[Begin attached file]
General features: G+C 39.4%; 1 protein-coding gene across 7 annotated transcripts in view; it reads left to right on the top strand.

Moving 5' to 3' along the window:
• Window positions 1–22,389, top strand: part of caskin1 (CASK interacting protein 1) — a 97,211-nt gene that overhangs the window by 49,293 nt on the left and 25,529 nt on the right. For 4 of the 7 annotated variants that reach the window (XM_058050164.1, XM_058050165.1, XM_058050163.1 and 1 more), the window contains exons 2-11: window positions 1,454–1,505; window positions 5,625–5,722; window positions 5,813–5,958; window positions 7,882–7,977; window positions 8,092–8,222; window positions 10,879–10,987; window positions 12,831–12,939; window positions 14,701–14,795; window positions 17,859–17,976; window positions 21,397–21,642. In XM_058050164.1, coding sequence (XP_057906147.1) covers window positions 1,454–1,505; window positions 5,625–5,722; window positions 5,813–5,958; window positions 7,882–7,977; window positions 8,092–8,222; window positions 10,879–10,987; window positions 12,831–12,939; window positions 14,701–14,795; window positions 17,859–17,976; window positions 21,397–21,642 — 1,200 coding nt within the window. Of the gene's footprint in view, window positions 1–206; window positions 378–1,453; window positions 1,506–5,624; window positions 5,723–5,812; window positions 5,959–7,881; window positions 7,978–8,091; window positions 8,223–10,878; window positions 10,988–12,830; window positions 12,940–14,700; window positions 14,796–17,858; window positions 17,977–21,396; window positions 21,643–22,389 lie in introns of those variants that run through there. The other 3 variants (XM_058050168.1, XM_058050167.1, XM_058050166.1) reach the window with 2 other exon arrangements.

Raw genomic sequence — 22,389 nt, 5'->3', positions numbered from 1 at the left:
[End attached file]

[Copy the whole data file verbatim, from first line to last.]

General features: G+C 39.4%; 1 protein-coding gene across 7 annotated transcripts in view; it reads left to right on the top strand.

Moving 5' to 3' along the window:
• Window positions 1–22,389, top strand: part of caskin1 (CASK interacting protein 1) — a 97,211-nt gene that overhangs the window by 49,293 nt on the left and 25,529 nt on the right. For 4 of the 7 annotated variants that reach the window (XM_058050164.1, XM_058050165.1, XM_058050163.1 and 1 more), the window contains exons 2-11: window positions 1,454–1,505; window positions 5,625–5,722; window positions 5,813–5,958; window positions 7,882–7,977; window positions 8,092–8,222; window positions 10,879–10,987; window positions 12,831–12,939; window positions 14,701–14,795; window positions 17,859–17,976; window positions 21,397–21,642. In XM_058050164.1, coding sequence (XP_057906147.1) covers window positions 1,454–1,505; window positions 5,625–5,722; window positions 5,813–5,958; window positions 7,882–7,977; window positions 8,092–8,222; window positions 10,879–10,987; window positions 12,831–12,939; window positions 14,701–14,795; window positions 17,859–17,976; window positions 21,397–21,642 — 1,200 coding nt within the window. Of the gene's footprint in view, window positions 1–206; window positions 378–1,453; window positions 1,506–5,624; window positions 5,723–5,812; window positions 5,959–7,881; window positions 7,978–8,091; window positions 8,223–10,878; window positions 10,988–12,830; window positions 12,940–14,700; window positions 14,796–17,858; window positions 17,977–21,396; window positions 21,643–22,389 lie in introns of those variants that run through there. The other 3 variants (XM_058050168.1, XM_058050167.1, XM_058050166.1) reach the window with 2 other exon arrangements.

Raw genomic sequence — 22,389 nt, 5'->3', positions numbered from 1 at the left: